What is budget?
The term budget means budget, that is, the financial planning and estimate of a company’s revenues, expenses and investments.
Budgeting (that is, the act of making a budget) is important because it outlines the company’s objectives, allowing adjustment measures to be taken to achieve the stipulated goals.
Imported from English, the term budget became popular with the installation of multinational companies. Although the translation of budget is simply “budget”, in the corporate world, the meaning of budget corresponds more specifically to the static type budget.
The corporate static budget is one in which the forecast data cannot be changed when they are already running, even if unforeseen events occur. For example, if a company fixes a volume of production or sales in its budget, it will not be able to adjust the targets during the year even if there are some changes in the market.
Despite the lack of flexibility, budgeting is quite popular among large organizations, especially multinationals. This is because the method facilitates the consolidation of the budgets of all units of the company, which are often spread over several countries, in a single general budget.
Although the forecast is strict, companies use mechanisms to bring the budget closer to reality. Each month, the budget is reviewed to compare the forecasted values with the realized values. Based on this analysis, the forecast is made, that is, the budget review for the following months taking into account the values actually realized. The budget and forecast is one of the most popular methods of business budget.
Budget and Forecast
The budget and forecast is one of the most popular methods of business budget. It consists of the elaboration of a static budget, which outlines the goals and objectives of a company for a certain period. This budget, during its execution, is adjusted through forecasts.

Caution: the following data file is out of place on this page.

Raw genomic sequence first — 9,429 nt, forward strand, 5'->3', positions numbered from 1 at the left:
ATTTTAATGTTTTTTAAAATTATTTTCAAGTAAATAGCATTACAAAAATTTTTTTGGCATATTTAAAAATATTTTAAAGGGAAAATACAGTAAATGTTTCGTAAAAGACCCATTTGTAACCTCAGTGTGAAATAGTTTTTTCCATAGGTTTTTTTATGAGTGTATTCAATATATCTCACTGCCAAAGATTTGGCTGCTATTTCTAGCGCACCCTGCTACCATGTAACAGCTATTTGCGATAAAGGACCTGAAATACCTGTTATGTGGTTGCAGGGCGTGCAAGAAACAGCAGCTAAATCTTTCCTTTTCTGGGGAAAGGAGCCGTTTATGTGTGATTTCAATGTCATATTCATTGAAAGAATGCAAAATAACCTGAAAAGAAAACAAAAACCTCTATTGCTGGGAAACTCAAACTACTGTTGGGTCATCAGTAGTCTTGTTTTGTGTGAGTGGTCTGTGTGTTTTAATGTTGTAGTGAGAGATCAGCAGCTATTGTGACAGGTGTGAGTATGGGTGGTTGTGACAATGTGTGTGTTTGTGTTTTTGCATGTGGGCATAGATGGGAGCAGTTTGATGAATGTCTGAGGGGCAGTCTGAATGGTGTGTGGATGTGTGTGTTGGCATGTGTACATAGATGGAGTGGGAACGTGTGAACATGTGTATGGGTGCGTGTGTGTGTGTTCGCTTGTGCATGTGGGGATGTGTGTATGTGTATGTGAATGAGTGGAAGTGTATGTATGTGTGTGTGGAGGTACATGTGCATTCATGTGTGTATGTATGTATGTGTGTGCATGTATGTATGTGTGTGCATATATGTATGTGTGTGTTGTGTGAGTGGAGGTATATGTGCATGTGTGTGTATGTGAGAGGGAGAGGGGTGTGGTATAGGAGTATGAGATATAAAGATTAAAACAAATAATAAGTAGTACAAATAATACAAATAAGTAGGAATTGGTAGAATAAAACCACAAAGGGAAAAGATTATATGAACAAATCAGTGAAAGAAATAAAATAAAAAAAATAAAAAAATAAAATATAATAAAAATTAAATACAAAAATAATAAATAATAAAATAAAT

The forecast spreadsheet is usually prepared monthly and compares the projected values in the budget to those actually made in the month. From the comparison, the values that need to be reached in the following months are calculated, until the end of the execution period, so that the objectives outlined in the initial budget can be met.
Example of using budget and forecast
We assume that the budget of a company foresees to disburse US $ 2,000 per month with a certain expense. In the year, therefore, this expense should total US $ 24 thousand.
However, after six months of budget execution, the company made an analysis of the amounts actually spent and found that it spent US $ 18 thousand on this item, instead of the expected US $ 12 thousand.
To keep track of the accounts and meet its goal at the end of the year, the company can use a forecast spreadsheet. Also known as adjusted budget, the forecast calculates how much the company will be able to spend per month until the end of the year to meet its objective.
In the example above, as there is only US $ 6,000 left to reach the annual goal, the company will have to adjust the monthly expenditure forecast to US $ 1,000. In other words, it will need to reduce this expense to half the amount initially forecasted if it does not want to blow its budget.
Rolling budget and rolling forecast
For some companies, especially those that operate in activities that require rapid process changes or work with products with a short life cycle, the lack of flexibility in the traditional budget can affect their business.
In this case, one of the models adopted is the rolling budget and forecast, that is, a continuous or flexible budget. It foresees that expenses and revenues are analyzed in detail at intervals stipulated throughout the execution, for the elaboration of adjusted budgets for the following periods.
These revisions cannot be confused with the adjustment of the traditional budget through the forecast. The difference is that the static budget stipulates a fixed deadline, and its execution works as a “countdown”. When the term ends, another entirely new budget is made for the following period.
In the case of the rolling budget, at each revision, the term is renewed. That is, the revised budgets will always have the same duration as the initial budget (normally 12 months).
For example, a revised budget that goes into effect in April should make predictions by March of the following year. Should this budget be revised in August, the new projections will reach until July. For this reason, the rolling budget can also be called a perpetual budget.